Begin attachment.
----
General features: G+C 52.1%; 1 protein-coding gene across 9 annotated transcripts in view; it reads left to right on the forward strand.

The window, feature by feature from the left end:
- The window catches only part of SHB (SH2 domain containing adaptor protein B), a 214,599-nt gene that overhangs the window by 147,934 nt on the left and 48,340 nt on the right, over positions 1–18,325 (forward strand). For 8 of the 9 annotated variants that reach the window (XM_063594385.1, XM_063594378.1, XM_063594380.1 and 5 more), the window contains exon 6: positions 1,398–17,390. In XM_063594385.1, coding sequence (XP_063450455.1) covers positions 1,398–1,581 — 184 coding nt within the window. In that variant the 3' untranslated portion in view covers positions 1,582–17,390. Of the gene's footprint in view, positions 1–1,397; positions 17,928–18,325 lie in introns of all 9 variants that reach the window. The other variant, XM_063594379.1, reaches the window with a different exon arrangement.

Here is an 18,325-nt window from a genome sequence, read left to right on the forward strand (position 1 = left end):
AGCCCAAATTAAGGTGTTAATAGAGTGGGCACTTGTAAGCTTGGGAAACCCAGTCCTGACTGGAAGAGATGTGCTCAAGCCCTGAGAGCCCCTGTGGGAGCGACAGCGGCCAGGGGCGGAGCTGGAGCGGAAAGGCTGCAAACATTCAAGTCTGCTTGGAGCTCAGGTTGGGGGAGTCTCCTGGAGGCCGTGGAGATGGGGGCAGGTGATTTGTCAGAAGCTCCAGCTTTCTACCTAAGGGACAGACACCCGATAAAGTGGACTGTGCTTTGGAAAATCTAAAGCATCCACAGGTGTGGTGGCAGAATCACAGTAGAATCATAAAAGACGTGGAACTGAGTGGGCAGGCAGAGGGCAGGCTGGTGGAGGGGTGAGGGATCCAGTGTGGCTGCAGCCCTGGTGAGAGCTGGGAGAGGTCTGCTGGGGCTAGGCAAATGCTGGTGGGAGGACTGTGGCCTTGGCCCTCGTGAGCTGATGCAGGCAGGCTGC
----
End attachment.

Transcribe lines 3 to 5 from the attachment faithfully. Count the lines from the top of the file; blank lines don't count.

- The window catches only part of SHB (SH2 domain containing adaptor protein B), a 214,599-nt gene that overhangs the window by 147,934 nt on the left and 48,340 nt on the right, over positions 1–18,325 (forward strand). For 8 of the 9 annotated variants that reach the window (XM_063594385.1, XM_063594378.1, XM_063594380.1 and 5 more), the window contains exon 6: positions 1,398–17,390. In XM_063594385.1, coding sequence (XP_063450455.1) covers positions 1,398–1,581 — 184 coding nt within the window. In that variant the 3' untranslated portion in view covers positions 1,582–17,390. Of the gene's footprint in view, positions 1–1,397; positions 17,928–18,325 lie in introns of all 9 variants that reach the window. The other variant, XM_063594379.1, reaches the window with a different exon arrangement.

Here is an 18,325-nt window from a genome sequence, read left to right on the forward strand (position 1 = left end):
AGCCCAAATTAAGGTGTTAATAGAGTGGGCACTTGTAAGCTTGGGAAACCCAGTCCTGACTGGAAGAGATGTGCTCAAGCCCTGAGAGCCCCTGTGGGAGCGACAGCGGCCAGGGGCGGAGCTGGAGCGGAAAGGCTGCAAACATTCAAGTCTGCTTGGAGCTCAGGTTGGGGGAGTCTCCTGGAGGCCGTGGAGATGGGGGCAGGTGATTTGTCAGAAGCTCCAGCTTTCTACCTAAGGGACAGACACCCGATAAAGTGGACTGTGCTTTGGAAAATCTAAAGCATCCACAGGTGTGGTGGCAGAATCACAGTAGAATCATAAAAGACGTGGAACTGAGTGGGCAGGCAGAGGGCAGGCTGGTGGAGGGGTGAGGGATCCAGTGTGGCTGCAGCCCTGGTGAGAGCTGGGAGAGGTCTGCTGGGGCTAGGCAAATGCTGGTGGGAGGACTGTGGCCTTGGCCCTCGTGAGCTGATGCAGGCAGGCTGC